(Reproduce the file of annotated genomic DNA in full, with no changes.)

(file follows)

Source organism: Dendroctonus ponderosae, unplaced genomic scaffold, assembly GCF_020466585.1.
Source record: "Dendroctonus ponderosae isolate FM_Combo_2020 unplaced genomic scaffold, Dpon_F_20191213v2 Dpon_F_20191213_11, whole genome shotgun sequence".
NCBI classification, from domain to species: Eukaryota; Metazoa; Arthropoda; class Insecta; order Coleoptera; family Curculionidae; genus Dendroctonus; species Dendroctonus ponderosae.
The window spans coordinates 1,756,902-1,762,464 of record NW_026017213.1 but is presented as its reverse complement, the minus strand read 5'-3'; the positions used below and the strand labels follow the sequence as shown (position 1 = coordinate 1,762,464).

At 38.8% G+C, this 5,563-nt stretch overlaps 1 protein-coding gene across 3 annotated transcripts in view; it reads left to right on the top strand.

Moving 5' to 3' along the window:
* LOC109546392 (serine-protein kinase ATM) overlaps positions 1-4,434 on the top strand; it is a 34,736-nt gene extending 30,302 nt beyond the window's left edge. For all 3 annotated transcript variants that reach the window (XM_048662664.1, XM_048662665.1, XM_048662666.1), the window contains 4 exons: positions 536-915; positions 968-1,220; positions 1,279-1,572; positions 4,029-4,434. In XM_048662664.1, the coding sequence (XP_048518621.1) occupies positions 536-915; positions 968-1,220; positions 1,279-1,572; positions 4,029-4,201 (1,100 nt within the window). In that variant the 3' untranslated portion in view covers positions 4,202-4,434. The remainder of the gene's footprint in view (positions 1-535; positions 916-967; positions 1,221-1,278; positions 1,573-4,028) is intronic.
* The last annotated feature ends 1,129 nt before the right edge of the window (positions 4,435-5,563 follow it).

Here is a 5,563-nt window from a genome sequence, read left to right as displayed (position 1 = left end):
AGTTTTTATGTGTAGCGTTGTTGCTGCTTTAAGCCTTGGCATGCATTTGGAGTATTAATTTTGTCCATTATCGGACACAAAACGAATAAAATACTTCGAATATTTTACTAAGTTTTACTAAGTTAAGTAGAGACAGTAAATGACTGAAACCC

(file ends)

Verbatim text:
Source organism: Dendroctonus ponderosae, unplaced genomic scaffold, assembly GCF_020466585.1.
Source record: "Dendroctonus ponderosae isolate FM_Combo_2020 unplaced genomic scaffold, Dpon_F_20191213v2 Dpon_F_20191213_11, whole genome shotgun sequence".
NCBI classification, from domain to species: Eukaryota; Metazoa; Arthropoda; class Insecta; order Coleoptera; family Curculionidae; genus Dendroctonus; species Dendroctonus ponderosae.
The window spans coordinates 1,756,902-1,762,464 of record NW_026017213.1 but is presented as its reverse complement, the minus strand read 5'-3'; the positions used below and the strand labels follow the sequence as shown (position 1 = coordinate 1,762,464).

At 38.8% G+C, this 5,563-nt stretch overlaps 1 protein-coding gene across 3 annotated transcripts in view; it reads left to right on the top strand.

Moving 5' to 3' along the window:
* LOC109546392 (serine-protein kinase ATM) overlaps positions 1-4,434 on the top strand; it is a 34,736-nt gene extending 30,302 nt beyond the window's left edge. For all 3 annotated transcript variants that reach the window (XM_048662664.1, XM_048662665.1, XM_048662666.1), the window contains 4 exons: positions 536-915; positions 968-1,220; positions 1,279-1,572; positions 4,029-4,434. In XM_048662664.1, the coding sequence (XP_048518621.1) occupies positions 536-915; positions 968-1,220; positions 1,279-1,572; positions 4,029-4,201 (1,100 nt within the window). In that variant the 3' untranslated portion in view covers positions 4,202-4,434. The remainder of the gene's footprint in view (positions 1-535; positions 916-967; positions 1,221-1,278; positions 1,573-4,028) is intronic.
* The last annotated feature ends 1,129 nt before the right edge of the window (positions 4,435-5,563 follow it).

Here is a 5,563-nt window from a genome sequence, read left to right as displayed (position 1 = left end):
AGTTTTTATGTGTAGCGTTGTTGCTGCTTTAAGCCTTGGCATGCATTTGGAGTATTAATTTTGTCCATTATCGGACACAAAACGAATAAAATACTTCGAATATTTTACTAAGTTTTACTAAGTTAAGTAGAGACAGTAAATGACTGAAACCC